Duke Energy Corp. placed Mike Reed, president and CEO of its Indiana operations, on administrative leave Tuesday afternoon in the wake of a state investigation that involves the company and resulted in the dismissal of the chairman of the Indiana Utility Regulatory Commission.
Earlier in the day, Gov. Mitch Daniels fired IURC chief David Lott Hardy for allegedly allowing an agency official to continue presiding over a Duke Energy case even after talking with the utility about a job opportunity.
The governor in an announcement Tuesday morning said he was immediately replacing Hardy with Jim Atterholt as chairman of the IURC. Atterholt serves on the IURC and is the state’s former insurance commissioner.
The firing of Hardy follows the recent departure to Duke’s Plainfield office of Scott Storms, who had been administrative law judge for the IURC. Storms was presiding over a handful of cases involving Duke, including matters involving cost overruns at Duke’s Edwardsport generating plant.
Duke said Tuesday it was also putting Storms on administrative leave from his position in Duke’s legal-regulatory department. Reed and Storms will be on leave “pending the completion of a full evaluation,” Duke said in an announcement.
Storms and Duke previously sought an advisory opinion from the state ethics commission on whether Storms would be subject to a one-year cooling-off period from employment at Duke. The ethics commission said the cooling-off period didn’t apply to Storms, but rather to IURC commissioners involved in direct decision-making.
Critics, including the Citizens Action Coalition, said Storms, even as an administrative law judge, made critical decisions, such as whether or not to admit key evidence in utility cases.
David Pippen, Daniels' general counsel, said an internal review found that Storms was communicating with Duke about a job even while he was presiding over administrative hearings concerning Duke.
"Additionally, the agency head (Hardy) was aware of the communications and did not remove the lawyer from matters for which the lawyer was now conflicted,” Pippen told agency heads.
He added: “I wrote a letter to the IURC explaining the governor’s interpretation of the spirit and intention of the ethics reform he spearheaded when he came to office.”
Moreover, Daniels has directed that administrative opinions over which Storms presided will be reopened and reviewed “to ensure no undue influence was exerted in the decisions.”
It was not immediately clear which Duke cases those involved. “In short, he [Daniels] will not tolerate even the appearance of impropriety,” Pippen said in a memo to state agency heads.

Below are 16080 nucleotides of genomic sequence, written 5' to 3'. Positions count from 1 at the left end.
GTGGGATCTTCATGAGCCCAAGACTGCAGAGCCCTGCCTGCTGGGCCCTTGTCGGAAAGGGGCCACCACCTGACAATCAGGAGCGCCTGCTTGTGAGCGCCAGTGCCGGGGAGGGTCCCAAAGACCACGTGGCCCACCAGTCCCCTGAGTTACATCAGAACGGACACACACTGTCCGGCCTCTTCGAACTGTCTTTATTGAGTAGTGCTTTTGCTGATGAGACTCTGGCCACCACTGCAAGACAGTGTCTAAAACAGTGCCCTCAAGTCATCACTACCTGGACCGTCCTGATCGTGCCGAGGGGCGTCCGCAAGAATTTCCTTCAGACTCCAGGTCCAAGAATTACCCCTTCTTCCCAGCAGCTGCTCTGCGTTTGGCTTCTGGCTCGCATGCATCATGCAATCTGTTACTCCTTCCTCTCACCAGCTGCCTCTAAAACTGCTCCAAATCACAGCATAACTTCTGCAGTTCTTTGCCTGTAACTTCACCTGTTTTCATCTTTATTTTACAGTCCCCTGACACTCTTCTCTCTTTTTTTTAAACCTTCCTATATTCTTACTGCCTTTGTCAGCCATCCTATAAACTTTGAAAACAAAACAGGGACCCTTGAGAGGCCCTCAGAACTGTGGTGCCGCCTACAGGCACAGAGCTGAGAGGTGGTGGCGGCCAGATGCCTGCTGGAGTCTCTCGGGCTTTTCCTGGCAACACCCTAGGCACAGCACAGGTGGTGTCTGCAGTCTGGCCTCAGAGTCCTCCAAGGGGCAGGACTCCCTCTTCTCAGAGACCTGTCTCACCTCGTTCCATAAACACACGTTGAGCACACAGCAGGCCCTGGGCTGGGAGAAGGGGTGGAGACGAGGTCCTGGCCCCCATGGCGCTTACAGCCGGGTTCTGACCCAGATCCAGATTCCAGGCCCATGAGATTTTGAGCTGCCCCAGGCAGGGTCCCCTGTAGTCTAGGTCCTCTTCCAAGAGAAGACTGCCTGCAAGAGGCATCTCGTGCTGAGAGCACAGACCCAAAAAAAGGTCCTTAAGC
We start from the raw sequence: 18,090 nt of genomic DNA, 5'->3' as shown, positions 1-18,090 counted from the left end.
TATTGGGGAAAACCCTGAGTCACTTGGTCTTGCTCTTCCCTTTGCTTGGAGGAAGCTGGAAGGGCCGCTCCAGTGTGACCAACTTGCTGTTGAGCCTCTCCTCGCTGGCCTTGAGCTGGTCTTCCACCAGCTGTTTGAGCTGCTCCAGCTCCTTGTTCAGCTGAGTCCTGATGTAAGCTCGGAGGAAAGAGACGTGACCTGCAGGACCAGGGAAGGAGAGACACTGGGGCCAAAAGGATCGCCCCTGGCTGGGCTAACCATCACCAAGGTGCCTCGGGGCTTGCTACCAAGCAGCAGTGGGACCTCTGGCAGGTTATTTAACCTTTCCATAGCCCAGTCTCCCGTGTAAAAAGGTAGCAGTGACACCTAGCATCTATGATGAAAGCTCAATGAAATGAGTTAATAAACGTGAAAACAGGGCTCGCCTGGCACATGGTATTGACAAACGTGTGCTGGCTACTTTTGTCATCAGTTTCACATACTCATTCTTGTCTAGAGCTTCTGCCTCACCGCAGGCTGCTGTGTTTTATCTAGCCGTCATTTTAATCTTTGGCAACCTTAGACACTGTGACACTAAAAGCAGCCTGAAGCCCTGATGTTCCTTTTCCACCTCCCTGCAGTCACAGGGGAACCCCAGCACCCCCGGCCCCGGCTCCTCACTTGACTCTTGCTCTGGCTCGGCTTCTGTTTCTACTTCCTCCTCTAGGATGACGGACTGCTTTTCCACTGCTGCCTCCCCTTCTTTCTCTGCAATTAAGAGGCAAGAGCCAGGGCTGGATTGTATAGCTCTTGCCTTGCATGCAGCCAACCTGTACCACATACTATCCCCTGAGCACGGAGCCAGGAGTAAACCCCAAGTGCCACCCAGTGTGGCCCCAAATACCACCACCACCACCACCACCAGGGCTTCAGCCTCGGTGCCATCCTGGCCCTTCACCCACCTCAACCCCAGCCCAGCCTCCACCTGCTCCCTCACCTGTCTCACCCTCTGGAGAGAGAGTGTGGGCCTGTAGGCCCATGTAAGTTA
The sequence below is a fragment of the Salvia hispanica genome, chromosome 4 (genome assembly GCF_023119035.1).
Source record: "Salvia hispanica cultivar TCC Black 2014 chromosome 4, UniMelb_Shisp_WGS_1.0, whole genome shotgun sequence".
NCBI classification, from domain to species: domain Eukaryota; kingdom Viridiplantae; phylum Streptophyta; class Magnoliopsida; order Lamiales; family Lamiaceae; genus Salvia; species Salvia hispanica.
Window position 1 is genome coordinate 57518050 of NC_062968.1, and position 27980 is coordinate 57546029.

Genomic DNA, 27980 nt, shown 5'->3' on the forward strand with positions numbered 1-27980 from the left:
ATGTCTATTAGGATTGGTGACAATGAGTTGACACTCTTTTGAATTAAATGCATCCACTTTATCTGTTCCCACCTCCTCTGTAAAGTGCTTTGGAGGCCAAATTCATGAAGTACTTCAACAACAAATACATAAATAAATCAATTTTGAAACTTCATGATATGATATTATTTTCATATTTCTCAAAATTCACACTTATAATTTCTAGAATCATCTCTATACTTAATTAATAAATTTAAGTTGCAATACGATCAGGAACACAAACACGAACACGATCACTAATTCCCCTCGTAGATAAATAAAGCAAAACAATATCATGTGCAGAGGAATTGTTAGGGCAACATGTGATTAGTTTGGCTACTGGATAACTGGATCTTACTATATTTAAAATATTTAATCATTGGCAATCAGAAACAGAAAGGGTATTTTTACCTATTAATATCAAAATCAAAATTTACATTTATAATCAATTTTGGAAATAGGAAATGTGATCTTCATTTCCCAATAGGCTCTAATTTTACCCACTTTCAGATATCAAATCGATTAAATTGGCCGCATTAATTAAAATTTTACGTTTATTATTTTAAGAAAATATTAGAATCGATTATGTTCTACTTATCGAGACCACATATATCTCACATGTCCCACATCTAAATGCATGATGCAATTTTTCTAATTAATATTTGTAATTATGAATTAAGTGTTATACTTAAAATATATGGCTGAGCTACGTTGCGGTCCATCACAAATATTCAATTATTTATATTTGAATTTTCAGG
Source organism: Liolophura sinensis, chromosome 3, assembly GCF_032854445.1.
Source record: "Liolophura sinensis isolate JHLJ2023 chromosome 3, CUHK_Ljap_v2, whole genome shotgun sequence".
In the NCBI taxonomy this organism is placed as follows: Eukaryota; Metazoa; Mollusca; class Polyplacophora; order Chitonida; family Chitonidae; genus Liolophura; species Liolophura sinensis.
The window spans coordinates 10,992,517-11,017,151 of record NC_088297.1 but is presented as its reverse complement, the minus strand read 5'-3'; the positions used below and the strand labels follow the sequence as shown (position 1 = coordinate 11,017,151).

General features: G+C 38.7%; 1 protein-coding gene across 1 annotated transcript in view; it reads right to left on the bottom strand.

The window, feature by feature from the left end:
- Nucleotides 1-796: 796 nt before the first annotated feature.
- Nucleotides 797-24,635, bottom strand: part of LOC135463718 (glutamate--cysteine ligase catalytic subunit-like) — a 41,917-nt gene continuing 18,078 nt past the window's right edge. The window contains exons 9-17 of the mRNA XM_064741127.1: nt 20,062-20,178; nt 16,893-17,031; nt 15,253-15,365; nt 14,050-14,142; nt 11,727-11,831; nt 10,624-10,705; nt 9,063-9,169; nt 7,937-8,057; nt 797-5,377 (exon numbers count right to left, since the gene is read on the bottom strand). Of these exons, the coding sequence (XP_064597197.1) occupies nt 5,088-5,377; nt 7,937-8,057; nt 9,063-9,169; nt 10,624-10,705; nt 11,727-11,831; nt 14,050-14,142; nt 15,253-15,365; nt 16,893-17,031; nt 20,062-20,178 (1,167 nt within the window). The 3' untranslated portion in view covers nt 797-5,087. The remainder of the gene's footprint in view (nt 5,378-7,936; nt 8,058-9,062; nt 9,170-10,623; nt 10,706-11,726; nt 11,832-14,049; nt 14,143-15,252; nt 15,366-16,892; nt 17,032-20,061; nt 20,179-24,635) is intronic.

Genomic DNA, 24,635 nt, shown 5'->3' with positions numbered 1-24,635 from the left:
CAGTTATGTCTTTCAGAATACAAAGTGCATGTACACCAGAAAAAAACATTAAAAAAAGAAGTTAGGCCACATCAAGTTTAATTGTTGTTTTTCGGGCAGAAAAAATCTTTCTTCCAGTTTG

Daniels also directed that a one-year cooling off period for decision makers is to be considered for those at the administrative law judge level, as well.
Further, the administration said it has referred the matter to the inspector general to determine if any laws were broken or whether misinformation was presented to the Ethics Commission.
The blowup is a potential embarrassment for the Daniels administration because Reed was Daniels’ former commissioner of the Indiana Department of Transportation until leaving for Duke in June. Reed also was former executive director of the IURC under Daniels from 2006 to 2009.
Hardy, an attorney from Fort Wayne, was appointed to the IURC by Daniels in 2005 and was reappointed last year. His term was to have expired in 2014.
Until the mid-1980s, Hardy was an attorney for Public Service Indiana, the predecessor of North Carolina-based Duke’s operations in Indiana.
When Hardy was appointed to the commission five years ago the consumer group Citizens Action Coalition, which intervenes in utility regulation, warned that naming a former PSI lawyer was like “the chicken guarding the hen house.”
A Daniels administration spokeswoman at the time downplayed the affiliation, saying the commission needed someone who was experienced in utility industry matters.
Hardy could not be reached for comment Tuesday afternoon.
Julia Vaughn, policy director for Common Cause of Indiana, said she applauded the governor for removing Hardy, saying the situation involving Storms and Hardy appeared to be a clear violation of the state’s ethics policy.
Vaughn said she hopes the inspector general’s office can conduct a fair and far reaching investigation of the IURC, although she said it would be a difficult task for another branch of the executive branch of state government. An independent set of eyes wouldn’t hurt, she added.
“Perhaps the U.S. attorney could launch an investigation, as well. There’s been a serious breach of the public trust,” Vaughn said.